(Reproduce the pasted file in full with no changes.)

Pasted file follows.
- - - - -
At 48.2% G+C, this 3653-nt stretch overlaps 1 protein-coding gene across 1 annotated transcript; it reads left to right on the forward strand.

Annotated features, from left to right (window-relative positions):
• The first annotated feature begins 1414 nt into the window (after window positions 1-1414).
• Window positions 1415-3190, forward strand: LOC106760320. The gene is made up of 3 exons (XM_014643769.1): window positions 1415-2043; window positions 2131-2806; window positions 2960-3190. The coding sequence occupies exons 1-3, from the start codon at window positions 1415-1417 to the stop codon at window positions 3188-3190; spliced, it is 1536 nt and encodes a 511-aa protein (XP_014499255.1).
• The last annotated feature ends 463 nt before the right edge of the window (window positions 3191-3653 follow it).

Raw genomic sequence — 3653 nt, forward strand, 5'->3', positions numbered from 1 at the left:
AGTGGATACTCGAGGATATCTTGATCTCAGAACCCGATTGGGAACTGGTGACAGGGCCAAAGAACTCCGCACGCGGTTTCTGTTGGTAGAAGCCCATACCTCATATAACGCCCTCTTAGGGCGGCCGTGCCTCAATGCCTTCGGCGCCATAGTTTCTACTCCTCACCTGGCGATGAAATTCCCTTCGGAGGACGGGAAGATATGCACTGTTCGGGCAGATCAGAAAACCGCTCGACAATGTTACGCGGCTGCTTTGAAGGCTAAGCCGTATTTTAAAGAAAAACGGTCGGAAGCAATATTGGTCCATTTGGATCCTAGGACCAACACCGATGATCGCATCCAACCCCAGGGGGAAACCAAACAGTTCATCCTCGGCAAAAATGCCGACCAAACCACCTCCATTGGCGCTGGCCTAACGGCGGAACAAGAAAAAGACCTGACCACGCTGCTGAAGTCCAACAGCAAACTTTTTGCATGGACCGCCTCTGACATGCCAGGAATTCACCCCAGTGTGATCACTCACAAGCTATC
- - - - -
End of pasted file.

At 48.2% G+C, this 3653-nt stretch overlaps 1 protein-coding gene across 1 annotated transcript; it reads left to right on the forward strand.

Annotated features, from left to right (window-relative positions):
• The first annotated feature begins 1414 nt into the window (after window positions 1-1414).
• Window positions 1415-3190, forward strand: LOC106760320. The gene is made up of 3 exons (XM_014643769.1): window positions 1415-2043; window positions 2131-2806; window positions 2960-3190. The coding sequence occupies exons 1-3, from the start codon at window positions 1415-1417 to the stop codon at window positions 3188-3190; spliced, it is 1536 nt and encodes a 511-aa protein (XP_014499255.1).
• The last annotated feature ends 463 nt before the right edge of the window (window positions 3191-3653 follow it).

Raw genomic sequence — 3653 nt, forward strand, 5'->3', positions numbered from 1 at the left:
AGTGGATACTCGAGGATATCTTGATCTCAGAACCCGATTGGGAACTGGTGACAGGGCCAAAGAACTCCGCACGCGGTTTCTGTTGGTAGAAGCCCATACCTCATATAACGCCCTCTTAGGGCGGCCGTGCCTCAATGCCTTCGGCGCCATAGTTTCTACTCCTCACCTGGCGATGAAATTCCCTTCGGAGGACGGGAAGATATGCACTGTTCGGGCAGATCAGAAAACCGCTCGACAATGTTACGCGGCTGCTTTGAAGGCTAAGCCGTATTTTAAAGAAAAACGGTCGGAAGCAATATTGGTCCATTTGGATCCTAGGACCAACACCGATGATCGCATCCAACCCCAGGGGGAAACCAAACAGTTCATCCTCGGCAAAAATGCCGACCAAACCACCTCCATTGGCGCTGGCCTAACGGCGGAACAAGAAAAAGACCTGACCACGCTGCTGAAGTCCAACAGCAAACTTTTTGCATGGACCGCCTCTGACATGCCAGGAATTCACCCCAGTGTGATCACTCACAAGCTATC